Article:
NAIROBI, December 1- The cost of living in Kenya has continued to rise mainly due to an increase in the food prices, statistics from the Kenya National Bureau of Statistics have shown.,
According to a statement from the Bureau, month on month inflation went up from 28.4 percent in October to 29.4 percent in November. It has been on an upward trend since July this year when it stood at 26.5 percent.
“Food and non alcoholic drinks index rose by 3.1 percent mainly due to an increase in the prices of maize flour and tomatoes among other foods,” said the statement released on Monday.
Food and non alcoholic drinks constitute 50 percent of the Consumer Price Indices (CPI) basket. The average price for a two kilogram packet of maize flour went up by 11.4 percent to Sh91.05, the data that was collected in the second and third weeks of the month under review showed.
This year, inflation hit a high of 31.5 percent in May driven by skyrocketing prices in fuel and food prices. Experts have predicted that inflation rate is likely to remain above 25 percent for the rest of the year.
The report has been released at a time when the country is facing an acute shortage of maize and maize flour which have seen the price of a two-kg packet selling at more than Sh120.
The shortage of the flour which is used to make Kenya’s staple food, Ugali, has forced the government to intervene and pledged to make announcements on the new prices of the grains and flour this week.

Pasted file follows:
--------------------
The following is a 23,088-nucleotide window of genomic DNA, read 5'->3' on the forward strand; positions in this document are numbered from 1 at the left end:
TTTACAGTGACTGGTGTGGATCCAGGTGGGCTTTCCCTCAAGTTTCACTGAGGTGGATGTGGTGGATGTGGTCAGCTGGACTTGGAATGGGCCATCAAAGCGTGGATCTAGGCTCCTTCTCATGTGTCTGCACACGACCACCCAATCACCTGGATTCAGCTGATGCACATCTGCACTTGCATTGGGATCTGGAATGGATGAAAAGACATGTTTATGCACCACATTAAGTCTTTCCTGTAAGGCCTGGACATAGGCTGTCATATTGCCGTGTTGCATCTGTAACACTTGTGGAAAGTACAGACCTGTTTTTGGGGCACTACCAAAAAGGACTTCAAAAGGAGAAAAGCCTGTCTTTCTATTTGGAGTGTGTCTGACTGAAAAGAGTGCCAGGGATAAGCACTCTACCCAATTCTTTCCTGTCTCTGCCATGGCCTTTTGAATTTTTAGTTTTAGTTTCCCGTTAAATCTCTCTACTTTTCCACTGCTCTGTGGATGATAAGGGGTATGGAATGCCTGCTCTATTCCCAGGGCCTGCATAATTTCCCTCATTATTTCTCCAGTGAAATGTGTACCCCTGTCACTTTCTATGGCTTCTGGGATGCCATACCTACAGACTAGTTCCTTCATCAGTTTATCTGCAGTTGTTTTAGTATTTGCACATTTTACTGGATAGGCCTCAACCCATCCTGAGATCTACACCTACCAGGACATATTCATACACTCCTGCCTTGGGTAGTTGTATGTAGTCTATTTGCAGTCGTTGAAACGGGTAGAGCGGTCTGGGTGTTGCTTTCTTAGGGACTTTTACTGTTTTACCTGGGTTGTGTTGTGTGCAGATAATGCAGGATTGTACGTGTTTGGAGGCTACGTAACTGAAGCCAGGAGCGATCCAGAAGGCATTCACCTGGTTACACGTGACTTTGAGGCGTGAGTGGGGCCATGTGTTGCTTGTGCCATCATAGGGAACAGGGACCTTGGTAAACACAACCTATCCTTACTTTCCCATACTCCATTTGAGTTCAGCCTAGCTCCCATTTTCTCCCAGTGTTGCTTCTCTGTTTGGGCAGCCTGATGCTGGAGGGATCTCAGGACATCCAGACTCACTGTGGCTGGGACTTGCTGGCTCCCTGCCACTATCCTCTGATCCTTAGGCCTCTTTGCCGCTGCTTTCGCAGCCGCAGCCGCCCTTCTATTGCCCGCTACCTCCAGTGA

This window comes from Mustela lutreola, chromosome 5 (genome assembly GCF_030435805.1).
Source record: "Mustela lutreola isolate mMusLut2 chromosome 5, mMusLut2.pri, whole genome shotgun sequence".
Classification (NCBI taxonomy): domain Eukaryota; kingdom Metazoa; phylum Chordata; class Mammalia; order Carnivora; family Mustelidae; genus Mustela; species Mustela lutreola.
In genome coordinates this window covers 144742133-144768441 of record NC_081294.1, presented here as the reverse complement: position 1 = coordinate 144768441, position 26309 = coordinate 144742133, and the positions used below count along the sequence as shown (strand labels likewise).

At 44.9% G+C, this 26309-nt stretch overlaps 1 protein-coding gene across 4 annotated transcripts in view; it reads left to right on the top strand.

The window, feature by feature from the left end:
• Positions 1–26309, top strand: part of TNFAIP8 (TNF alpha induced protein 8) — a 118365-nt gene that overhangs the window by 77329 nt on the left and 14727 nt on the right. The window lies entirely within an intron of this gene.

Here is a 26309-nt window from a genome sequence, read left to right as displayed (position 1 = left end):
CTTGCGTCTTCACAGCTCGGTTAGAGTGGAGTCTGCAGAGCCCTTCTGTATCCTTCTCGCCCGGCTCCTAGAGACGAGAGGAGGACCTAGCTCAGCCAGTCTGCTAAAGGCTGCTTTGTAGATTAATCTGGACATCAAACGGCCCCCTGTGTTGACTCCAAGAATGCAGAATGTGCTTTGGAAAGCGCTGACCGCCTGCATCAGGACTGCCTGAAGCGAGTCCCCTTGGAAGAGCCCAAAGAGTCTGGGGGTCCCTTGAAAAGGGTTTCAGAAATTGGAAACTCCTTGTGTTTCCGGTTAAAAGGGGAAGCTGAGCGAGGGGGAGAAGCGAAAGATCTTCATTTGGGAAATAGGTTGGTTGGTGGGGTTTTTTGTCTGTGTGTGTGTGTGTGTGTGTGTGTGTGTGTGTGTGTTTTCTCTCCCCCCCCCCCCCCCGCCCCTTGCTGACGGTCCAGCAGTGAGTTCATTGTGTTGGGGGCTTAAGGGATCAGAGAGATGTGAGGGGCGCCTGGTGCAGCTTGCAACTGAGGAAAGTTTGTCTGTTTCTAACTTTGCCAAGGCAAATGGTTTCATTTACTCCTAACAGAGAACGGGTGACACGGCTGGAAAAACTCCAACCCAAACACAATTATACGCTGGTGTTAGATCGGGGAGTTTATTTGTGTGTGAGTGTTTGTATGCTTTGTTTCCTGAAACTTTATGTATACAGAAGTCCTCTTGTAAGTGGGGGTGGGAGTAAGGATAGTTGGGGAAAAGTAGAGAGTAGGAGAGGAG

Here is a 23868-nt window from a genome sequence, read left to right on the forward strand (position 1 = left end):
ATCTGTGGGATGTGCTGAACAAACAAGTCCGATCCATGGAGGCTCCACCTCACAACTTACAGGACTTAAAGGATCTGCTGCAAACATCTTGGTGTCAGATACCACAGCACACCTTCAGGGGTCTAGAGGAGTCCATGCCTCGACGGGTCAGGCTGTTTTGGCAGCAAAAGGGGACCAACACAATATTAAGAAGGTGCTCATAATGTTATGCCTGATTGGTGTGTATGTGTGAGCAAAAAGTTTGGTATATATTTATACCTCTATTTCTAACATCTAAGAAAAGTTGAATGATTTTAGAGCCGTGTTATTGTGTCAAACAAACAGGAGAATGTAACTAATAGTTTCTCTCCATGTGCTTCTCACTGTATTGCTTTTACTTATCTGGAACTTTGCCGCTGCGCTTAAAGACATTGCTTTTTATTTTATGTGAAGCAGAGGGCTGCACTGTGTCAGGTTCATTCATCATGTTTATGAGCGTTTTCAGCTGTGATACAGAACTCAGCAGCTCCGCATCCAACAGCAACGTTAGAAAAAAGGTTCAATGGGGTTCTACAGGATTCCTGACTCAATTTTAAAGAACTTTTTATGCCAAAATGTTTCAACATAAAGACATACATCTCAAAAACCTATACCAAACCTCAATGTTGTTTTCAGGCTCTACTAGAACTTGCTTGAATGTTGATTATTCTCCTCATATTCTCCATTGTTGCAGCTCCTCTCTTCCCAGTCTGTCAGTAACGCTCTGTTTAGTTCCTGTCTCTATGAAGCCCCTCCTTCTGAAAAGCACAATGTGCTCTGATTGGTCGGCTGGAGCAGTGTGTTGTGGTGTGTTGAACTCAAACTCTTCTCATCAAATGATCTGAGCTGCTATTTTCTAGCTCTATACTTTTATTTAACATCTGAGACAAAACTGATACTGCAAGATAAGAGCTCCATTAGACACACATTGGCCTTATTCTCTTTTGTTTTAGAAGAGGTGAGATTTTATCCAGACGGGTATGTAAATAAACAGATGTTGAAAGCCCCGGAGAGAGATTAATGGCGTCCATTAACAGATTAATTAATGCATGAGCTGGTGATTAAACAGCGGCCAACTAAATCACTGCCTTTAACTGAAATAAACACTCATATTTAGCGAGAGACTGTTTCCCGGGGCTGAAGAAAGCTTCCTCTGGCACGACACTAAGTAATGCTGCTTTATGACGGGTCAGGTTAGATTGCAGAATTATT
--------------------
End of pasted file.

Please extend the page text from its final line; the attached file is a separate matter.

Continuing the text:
During the same period, the fuel and power index however decreased by under one percent driven by a drop in the cost of diesel and petrol.
“The average cost of a litre of diesel decreased from Sh97.97 to Sh90.20 in November. Similarly, the prices of regular and super petrol went down by three and 6.2 percent respectively,” the Bureau said.
The underlying inflation, which excludes food items from the CPI basket declined from 13 percent in October to 12.3 percent in November.
There have been calls for the government to consider reviewing the method of calculating inflation to reflect the true picture on the ground.
The Bureau Director-General Anthony Kilele told Capital Business that they have started to collect data that will be used to compute the new methodology (of inflation).
The new formula, he said, would start using geometric mean instead of the arithmetic mean and would run concurrently for almost a year.
“It’s a process. We cannot switch figures overnight so we’ll have to produce the two methods on a parallel basis and inform the public what is happening,” he explained.
He added that even with the new methodology, they would have to backdate the inflation rates.
Mr Kilele said the revision of the rates was being undertaken worldwide as countries get more items in the CPI basket.